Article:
Good client communication is critical to the success of any practice. But what is the best way to engage with your customers? Tracey Porter investigates
The Pet Wellness Centre in Burleigh Heads does it via Instagram; Animal Emergency Services prefers Facebook, and for Sydney’s Coreen Avenue Veterinary Clinic, online blogs have worked a treat.
The point being—whether you are a private practice with just a few hundred customers or part of a much bigger operation with a client base in the thousands, effective client communication is crucial to securing a sustainable business model.
Decades of research by global marketing industry experts has proven that when customers feel taken care of by a business, they are more inclined to choose—and keep—them as their lead provider. (This is no small thing financially; studies show it costs six to seven times more to acquire a new customer than it does to keep an existing one.)
But effective client communication is not just about the generation of goodwill between a practice and its client.
Crampton Consulting Group’s Deb Render, who has almost 30 years’ experience in the veterinary industry, says great client communication strategies are also essential to the client’s perception of the business. In particular, such strategies can help educate the client on the value of a product or service—above and beyond the price.
“Establishing effective communication not only increases your client’s compliance, and brings in new clients through positive word-of-mouth and internet searches, it also increases your average invoice by reducing price resistance. An educated client is a good client.”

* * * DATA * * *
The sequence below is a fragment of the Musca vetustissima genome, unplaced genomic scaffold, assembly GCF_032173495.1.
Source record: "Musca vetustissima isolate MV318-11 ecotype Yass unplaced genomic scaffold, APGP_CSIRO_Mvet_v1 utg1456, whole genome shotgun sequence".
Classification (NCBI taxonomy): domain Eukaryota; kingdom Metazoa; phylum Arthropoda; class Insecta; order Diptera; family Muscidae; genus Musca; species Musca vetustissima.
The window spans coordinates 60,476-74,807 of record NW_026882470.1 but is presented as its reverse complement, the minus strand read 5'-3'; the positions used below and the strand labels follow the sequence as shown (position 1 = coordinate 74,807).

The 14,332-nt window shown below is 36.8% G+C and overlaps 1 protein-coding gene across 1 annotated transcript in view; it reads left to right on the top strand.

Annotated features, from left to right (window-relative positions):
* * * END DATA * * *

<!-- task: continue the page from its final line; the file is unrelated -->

Mary Connelly, director of The Vet Lounge—which operates across three different sites and has around 7,000 active clients—says she employs a number of different client communication strategies and has seen client numbers expand rapidly as a result.
As operations manager of the practice, Connelly stresses that she works hard to ensure her practice delivers good service to its clients.
In addition to sending handwritten Christmas cards to its top clients and having an active presence on Facebook, The Vet Lounge uses text messaging and email to advertise in-house promotions and to deliver alerts—such as advance warnings of tick season. Once a year, the practice holds client education evenings, and in the past it even hosted breakfasts at the local dog beach.
Connelly says that constantly reviewing their client communication strategies is the motivation behind the practice’s development of three bespoke iPad applications—to help it stay on the top of the game in this regard.
“One is used in the consult room so we can show clients diagrams when explaining illness or injury, and send e-books so they can read more when they get home,” she explains. “The second is a health report app that the vets fill in during the patient exam. The report is printed for the client so they know what was included in the physical exam [and] also notes any recommendations such as dental disease. The third app is filled in during dentistry and printed for the client. It contains post-operative care, diagrams outlining teeth that have been removed and medications. These forms ensure all vets are communicating to a high standard with our clients.”
Crampton Consulting Group’s Sue Crampton says given that most clients only visit approximately 1.8 times per year, it is vital practices take every opportunity to engage with their clients via a multimodal approach.
“Establishing effective communication not only increases your client’s compliance … it also increases your average invoice.”—Deb Render, Crampton Consulting Group
“Using a variety of platforms and formats for your communication allows you ensure all demographics are covered. You can tailor your approach by asking new clients how they would like the practice to communicate with them, for example, via text message, letter or email.”